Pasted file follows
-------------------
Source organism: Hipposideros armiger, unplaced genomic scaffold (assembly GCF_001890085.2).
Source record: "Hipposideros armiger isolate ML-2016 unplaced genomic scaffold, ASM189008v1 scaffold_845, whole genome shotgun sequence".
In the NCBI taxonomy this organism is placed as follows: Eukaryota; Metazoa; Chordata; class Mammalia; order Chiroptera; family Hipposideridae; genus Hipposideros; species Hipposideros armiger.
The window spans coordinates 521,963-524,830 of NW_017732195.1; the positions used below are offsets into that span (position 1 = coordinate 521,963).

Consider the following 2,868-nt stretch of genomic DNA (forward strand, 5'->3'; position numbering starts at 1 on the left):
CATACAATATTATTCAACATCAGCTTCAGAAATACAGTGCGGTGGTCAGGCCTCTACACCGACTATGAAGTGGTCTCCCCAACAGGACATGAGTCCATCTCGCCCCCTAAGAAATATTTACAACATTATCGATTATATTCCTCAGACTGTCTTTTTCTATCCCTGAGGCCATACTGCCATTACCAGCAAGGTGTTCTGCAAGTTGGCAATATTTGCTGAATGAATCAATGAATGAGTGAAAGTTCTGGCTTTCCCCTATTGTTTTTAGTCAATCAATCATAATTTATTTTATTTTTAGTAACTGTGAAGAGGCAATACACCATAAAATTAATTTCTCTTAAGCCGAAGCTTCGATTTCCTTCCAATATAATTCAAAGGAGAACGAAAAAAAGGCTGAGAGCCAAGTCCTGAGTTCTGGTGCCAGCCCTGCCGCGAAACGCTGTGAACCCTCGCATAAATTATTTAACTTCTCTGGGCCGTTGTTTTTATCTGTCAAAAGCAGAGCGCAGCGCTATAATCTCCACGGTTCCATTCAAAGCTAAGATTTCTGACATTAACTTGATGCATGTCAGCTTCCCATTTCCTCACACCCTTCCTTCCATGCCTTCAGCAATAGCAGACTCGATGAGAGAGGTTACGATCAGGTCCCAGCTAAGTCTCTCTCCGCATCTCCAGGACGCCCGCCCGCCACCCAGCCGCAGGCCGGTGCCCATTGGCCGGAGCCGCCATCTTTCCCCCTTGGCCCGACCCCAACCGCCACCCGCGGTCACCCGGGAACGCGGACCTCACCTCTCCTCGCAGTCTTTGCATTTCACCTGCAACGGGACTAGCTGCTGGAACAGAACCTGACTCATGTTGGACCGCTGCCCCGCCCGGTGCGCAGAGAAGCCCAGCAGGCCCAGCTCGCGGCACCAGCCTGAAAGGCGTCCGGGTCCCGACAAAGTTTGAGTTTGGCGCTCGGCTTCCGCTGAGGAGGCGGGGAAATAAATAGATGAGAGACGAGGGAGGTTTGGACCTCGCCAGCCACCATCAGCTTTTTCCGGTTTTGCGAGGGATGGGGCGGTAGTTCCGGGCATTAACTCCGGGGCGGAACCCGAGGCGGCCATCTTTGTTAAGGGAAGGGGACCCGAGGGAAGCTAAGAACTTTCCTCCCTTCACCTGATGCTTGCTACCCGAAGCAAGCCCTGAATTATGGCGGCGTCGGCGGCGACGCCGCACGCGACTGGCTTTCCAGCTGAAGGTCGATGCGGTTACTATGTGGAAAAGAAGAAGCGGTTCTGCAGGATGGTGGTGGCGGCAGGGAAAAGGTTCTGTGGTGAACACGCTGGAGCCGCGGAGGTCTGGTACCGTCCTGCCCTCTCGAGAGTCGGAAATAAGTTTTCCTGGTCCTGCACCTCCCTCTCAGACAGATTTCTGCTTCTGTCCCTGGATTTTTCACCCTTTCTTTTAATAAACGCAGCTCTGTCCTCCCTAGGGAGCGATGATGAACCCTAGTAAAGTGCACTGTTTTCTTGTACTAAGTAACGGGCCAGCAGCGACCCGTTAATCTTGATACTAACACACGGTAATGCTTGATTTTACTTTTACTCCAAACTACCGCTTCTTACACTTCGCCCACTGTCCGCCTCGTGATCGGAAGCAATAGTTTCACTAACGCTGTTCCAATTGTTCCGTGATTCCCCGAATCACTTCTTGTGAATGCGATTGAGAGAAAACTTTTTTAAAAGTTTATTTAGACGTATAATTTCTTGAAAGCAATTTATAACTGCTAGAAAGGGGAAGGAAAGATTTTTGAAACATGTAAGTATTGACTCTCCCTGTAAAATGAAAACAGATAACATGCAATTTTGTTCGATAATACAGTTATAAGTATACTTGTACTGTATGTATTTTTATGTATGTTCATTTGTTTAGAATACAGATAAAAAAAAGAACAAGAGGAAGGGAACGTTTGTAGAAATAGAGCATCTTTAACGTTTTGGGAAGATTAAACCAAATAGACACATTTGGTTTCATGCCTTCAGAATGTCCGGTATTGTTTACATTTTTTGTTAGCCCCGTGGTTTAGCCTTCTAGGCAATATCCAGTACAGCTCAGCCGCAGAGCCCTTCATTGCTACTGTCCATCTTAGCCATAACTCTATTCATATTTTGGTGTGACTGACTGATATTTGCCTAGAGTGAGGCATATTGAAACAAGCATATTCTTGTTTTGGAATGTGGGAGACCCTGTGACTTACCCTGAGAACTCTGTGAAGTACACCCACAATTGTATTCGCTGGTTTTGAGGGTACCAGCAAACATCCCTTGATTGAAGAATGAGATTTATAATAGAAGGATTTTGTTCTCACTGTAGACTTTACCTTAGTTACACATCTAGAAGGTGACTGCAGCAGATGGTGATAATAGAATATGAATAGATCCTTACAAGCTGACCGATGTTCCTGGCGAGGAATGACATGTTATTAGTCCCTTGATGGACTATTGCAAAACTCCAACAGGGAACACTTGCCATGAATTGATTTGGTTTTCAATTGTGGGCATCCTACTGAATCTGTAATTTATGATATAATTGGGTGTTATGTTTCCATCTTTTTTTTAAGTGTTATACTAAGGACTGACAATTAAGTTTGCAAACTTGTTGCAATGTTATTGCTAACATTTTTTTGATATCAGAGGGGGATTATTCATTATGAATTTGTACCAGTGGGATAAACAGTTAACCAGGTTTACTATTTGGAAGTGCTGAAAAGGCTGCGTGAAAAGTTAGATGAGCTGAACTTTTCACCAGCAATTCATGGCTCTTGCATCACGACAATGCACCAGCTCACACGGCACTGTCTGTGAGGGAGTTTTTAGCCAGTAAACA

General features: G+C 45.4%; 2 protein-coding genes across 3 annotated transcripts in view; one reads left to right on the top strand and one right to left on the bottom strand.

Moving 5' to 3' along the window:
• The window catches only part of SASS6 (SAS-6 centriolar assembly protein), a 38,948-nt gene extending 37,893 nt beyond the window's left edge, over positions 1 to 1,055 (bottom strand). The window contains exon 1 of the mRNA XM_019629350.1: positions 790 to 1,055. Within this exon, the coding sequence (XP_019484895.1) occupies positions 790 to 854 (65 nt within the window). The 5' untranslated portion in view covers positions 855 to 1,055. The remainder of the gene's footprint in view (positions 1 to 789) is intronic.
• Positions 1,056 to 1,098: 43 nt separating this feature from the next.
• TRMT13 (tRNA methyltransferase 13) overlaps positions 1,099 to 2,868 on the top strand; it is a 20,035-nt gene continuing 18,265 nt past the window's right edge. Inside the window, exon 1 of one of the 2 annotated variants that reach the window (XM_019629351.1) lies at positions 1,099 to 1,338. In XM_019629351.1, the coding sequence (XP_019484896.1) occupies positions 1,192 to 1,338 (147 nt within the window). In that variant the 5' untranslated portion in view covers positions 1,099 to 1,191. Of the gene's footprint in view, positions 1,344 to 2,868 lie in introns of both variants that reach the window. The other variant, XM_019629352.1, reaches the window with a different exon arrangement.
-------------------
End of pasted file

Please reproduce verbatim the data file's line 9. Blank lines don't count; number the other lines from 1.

• The window catches only part of SASS6 (SAS-6 centriolar assembly protein), a 38,948-nt gene extending 37,893 nt beyond the window's left edge, over positions 1 to 1,055 (bottom strand). The window contains exon 1 of the mRNA XM_019629350.1: positions 790 to 1,055. Within this exon, the coding sequence (XP_019484895.1) occupies positions 790 to 854 (65 nt within the window). The 5' untranslated portion in view covers positions 855 to 1,055. The remainder of the gene's footprint in view (positions 1 to 789) is intronic.